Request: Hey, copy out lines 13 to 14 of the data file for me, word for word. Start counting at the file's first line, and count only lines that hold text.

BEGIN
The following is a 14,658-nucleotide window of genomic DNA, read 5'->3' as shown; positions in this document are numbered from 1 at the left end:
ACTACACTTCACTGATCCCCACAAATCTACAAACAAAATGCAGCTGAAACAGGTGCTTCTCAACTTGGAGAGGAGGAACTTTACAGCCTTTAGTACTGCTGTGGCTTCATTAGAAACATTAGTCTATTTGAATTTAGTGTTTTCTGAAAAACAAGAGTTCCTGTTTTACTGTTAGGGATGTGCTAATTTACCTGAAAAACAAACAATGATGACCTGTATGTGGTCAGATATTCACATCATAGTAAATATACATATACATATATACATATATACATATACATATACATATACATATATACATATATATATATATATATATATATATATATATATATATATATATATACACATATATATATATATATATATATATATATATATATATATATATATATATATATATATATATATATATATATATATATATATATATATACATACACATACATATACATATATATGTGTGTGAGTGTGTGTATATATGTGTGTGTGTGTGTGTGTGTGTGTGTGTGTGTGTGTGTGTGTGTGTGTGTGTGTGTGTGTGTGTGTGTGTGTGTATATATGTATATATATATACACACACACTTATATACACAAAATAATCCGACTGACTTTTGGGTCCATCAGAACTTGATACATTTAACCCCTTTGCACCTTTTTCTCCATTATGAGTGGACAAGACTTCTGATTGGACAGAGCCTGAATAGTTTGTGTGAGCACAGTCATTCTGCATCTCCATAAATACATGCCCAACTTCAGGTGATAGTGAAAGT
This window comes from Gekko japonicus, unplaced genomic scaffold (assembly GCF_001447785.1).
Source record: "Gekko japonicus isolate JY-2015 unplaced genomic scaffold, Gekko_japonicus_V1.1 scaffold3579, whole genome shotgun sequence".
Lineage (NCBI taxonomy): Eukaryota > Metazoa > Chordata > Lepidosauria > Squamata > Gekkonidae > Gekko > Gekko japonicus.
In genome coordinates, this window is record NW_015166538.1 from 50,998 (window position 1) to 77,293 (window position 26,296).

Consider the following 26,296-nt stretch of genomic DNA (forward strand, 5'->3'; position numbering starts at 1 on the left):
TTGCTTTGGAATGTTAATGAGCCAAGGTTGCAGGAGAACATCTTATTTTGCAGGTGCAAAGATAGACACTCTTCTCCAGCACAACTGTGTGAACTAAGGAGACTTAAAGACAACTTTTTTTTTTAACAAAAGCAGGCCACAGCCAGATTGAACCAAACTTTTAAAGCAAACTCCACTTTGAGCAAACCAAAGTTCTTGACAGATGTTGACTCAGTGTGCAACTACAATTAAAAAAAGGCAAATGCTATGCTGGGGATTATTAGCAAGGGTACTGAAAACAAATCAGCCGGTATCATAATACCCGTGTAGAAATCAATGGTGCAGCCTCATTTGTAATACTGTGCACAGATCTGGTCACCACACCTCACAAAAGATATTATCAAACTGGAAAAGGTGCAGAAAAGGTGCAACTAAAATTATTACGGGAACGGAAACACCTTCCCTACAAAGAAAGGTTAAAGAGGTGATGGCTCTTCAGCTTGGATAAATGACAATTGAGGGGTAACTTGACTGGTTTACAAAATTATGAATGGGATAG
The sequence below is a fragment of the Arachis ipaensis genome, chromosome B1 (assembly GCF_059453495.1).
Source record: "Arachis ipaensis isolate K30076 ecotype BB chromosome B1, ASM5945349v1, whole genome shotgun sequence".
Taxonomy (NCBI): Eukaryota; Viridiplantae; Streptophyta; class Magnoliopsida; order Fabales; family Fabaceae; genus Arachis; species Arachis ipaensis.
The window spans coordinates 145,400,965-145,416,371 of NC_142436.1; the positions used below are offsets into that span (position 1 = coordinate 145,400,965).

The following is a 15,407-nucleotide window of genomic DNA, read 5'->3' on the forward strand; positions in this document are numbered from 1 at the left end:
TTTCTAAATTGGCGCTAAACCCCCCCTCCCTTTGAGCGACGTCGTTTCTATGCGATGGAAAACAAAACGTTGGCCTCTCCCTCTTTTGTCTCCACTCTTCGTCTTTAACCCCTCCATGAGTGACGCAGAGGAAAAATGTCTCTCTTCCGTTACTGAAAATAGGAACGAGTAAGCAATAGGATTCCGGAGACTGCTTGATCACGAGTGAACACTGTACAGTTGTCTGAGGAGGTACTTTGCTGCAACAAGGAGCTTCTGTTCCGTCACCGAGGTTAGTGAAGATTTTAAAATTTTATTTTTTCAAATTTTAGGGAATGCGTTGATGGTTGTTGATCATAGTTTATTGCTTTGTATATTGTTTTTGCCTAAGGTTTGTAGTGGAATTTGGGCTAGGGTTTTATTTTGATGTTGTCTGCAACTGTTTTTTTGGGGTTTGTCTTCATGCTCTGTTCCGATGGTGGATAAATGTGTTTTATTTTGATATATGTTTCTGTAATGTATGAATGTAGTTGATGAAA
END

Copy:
The following is a 15,407-nucleotide window of genomic DNA, read 5'->3' on the forward strand; positions in this document are numbered from 1 at the left end:
TTTCTAAATTGGCGCTAAACCCCCCCTCCCTTTGAGCGACGTCGTTTCTATGCGATGGAAAACAAAACGTTGGCCTCTCCCTCTTTTGTCTCCACTCTTCGTCTTTAACCCCTCCATGAGTGACGCAGAGGAAAAATGTCTCTCTTCCGTTACTGAAAATAGGAACGAGTAAGCAATAGGATTCCGGAGACTGCTTGATCACGAGTGAACACTGTACAGTTGTCTGAGGAGGTACTTTGCTGCAACAAGGAGCTTCTGTTCCGTCACCGAGGTTAGTGAAGATTTTAAAATTTTATTTTTTCAAATTTTAGGGAATGCGTTGATGGTTGTTGATCATAGTTTATTGCTTTGTATATTGTTTTTGCCTAAGGTTTGTAGTGGAATTTGGGCTAGGGTTTTATTTTGATGTTGTCTGCAACTGTTTTTTTGGGGTTTGTCTTCATGCTCTGTTCCGATGGTGGATAAATGTGTTTTATTTTGATATATGTTTCTGTAATGTATGAATGTAGTTGATGAAA